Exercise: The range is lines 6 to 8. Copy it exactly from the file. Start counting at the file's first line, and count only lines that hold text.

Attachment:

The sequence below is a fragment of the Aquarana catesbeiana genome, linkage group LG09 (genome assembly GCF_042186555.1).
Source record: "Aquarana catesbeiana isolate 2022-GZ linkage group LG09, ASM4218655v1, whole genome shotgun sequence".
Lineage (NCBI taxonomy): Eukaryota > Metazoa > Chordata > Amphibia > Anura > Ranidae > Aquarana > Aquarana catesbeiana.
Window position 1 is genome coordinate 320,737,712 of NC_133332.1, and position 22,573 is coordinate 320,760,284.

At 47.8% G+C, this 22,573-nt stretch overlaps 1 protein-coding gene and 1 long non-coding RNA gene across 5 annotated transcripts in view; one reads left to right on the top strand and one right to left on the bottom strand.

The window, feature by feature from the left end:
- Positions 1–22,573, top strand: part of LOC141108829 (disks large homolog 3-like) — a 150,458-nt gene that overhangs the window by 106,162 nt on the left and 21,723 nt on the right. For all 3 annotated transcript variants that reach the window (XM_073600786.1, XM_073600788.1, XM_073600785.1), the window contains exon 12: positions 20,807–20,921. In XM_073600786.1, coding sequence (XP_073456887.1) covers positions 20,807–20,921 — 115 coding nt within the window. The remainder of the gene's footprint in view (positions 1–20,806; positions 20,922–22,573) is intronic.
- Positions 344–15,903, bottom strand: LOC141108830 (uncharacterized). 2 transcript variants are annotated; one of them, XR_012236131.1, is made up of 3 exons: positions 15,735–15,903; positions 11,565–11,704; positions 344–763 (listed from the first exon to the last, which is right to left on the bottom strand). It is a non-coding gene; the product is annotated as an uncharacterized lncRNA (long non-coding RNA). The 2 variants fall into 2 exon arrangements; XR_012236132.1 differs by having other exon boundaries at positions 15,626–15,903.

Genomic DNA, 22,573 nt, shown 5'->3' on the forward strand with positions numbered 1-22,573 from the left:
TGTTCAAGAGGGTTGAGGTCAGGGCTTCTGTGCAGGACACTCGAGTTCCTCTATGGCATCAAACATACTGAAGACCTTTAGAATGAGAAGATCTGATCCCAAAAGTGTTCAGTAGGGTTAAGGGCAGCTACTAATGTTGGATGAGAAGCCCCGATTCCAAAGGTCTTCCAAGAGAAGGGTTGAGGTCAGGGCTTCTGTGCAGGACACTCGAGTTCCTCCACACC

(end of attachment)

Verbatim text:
The window, feature by feature from the left end:
- Positions 1–22,573, top strand: part of LOC141108829 (disks large homolog 3-like) — a 150,458-nt gene that overhangs the window by 106,162 nt on the left and 21,723 nt on the right. For all 3 annotated transcript variants that reach the window (XM_073600786.1, XM_073600788.1, XM_073600785.1), the window contains exon 12: positions 20,807–20,921. In XM_073600786.1, coding sequence (XP_073456887.1) covers positions 20,807–20,921 — 115 coding nt within the window. The remainder of the gene's footprint in view (positions 1–20,806; positions 20,922–22,573) is intronic.
- Positions 344–15,903, bottom strand: LOC141108830 (uncharacterized). 2 transcript variants are annotated; one of them, XR_012236131.1, is made up of 3 exons: positions 15,735–15,903; positions 11,565–11,704; positions 344–763 (listed from the first exon to the last, which is right to left on the bottom strand). It is a non-coding gene; the product is annotated as an uncharacterized lncRNA (long non-coding RNA). The 2 variants fall into 2 exon arrangements; XR_012236132.1 differs by having other exon boundaries at positions 15,626–15,903.